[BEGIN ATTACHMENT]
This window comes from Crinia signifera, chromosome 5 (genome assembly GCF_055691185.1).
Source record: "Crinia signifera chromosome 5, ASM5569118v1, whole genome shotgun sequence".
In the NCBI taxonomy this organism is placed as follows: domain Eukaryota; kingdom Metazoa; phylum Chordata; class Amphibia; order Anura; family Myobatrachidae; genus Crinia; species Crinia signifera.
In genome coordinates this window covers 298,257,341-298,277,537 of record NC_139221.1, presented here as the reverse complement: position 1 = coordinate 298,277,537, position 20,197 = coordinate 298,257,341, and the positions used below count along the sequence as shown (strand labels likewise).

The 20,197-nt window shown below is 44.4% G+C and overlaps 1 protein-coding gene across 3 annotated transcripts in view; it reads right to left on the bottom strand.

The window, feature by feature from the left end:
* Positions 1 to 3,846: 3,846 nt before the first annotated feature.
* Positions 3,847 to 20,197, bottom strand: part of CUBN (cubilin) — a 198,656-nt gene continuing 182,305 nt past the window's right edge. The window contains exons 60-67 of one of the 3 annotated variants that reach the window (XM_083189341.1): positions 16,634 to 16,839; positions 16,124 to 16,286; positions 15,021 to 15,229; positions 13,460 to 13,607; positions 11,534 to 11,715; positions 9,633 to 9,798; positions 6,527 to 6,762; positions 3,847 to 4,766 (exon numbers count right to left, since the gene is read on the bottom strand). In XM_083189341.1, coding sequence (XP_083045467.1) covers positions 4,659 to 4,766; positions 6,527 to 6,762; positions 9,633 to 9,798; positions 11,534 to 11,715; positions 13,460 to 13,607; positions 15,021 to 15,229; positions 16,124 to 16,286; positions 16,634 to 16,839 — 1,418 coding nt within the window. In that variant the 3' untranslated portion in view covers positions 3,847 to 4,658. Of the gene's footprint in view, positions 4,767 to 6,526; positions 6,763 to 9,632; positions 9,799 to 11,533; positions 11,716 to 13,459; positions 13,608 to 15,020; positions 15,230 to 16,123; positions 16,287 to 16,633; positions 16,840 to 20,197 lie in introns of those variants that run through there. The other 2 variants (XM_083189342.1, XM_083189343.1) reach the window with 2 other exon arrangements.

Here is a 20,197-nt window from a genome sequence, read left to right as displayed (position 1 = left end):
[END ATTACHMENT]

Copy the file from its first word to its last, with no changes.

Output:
This window comes from Crinia signifera, chromosome 5 (genome assembly GCF_055691185.1).
Source record: "Crinia signifera chromosome 5, ASM5569118v1, whole genome shotgun sequence".
In the NCBI taxonomy this organism is placed as follows: domain Eukaryota; kingdom Metazoa; phylum Chordata; class Amphibia; order Anura; family Myobatrachidae; genus Crinia; species Crinia signifera.
In genome coordinates this window covers 298,257,341-298,277,537 of record NC_139221.1, presented here as the reverse complement: position 1 = coordinate 298,277,537, position 20,197 = coordinate 298,257,341, and the positions used below count along the sequence as shown (strand labels likewise).

The 20,197-nt window shown below is 44.4% G+C and overlaps 1 protein-coding gene across 3 annotated transcripts in view; it reads right to left on the bottom strand.

The window, feature by feature from the left end:
* Positions 1 to 3,846: 3,846 nt before the first annotated feature.
* Positions 3,847 to 20,197, bottom strand: part of CUBN (cubilin) — a 198,656-nt gene continuing 182,305 nt past the window's right edge. The window contains exons 60-67 of one of the 3 annotated variants that reach the window (XM_083189341.1): positions 16,634 to 16,839; positions 16,124 to 16,286; positions 15,021 to 15,229; positions 13,460 to 13,607; positions 11,534 to 11,715; positions 9,633 to 9,798; positions 6,527 to 6,762; positions 3,847 to 4,766 (exon numbers count right to left, since the gene is read on the bottom strand). In XM_083189341.1, coding sequence (XP_083045467.1) covers positions 4,659 to 4,766; positions 6,527 to 6,762; positions 9,633 to 9,798; positions 11,534 to 11,715; positions 13,460 to 13,607; positions 15,021 to 15,229; positions 16,124 to 16,286; positions 16,634 to 16,839 — 1,418 coding nt within the window. In that variant the 3' untranslated portion in view covers positions 3,847 to 4,658. Of the gene's footprint in view, positions 4,767 to 6,526; positions 6,763 to 9,632; positions 9,799 to 11,533; positions 11,716 to 13,459; positions 13,608 to 15,020; positions 15,230 to 16,123; positions 16,287 to 16,633; positions 16,840 to 20,197 lie in introns of those variants that run through there. The other 2 variants (XM_083189342.1, XM_083189343.1) reach the window with 2 other exon arrangements.

Here is a 20,197-nt window from a genome sequence, read left to right as displayed (position 1 = left end):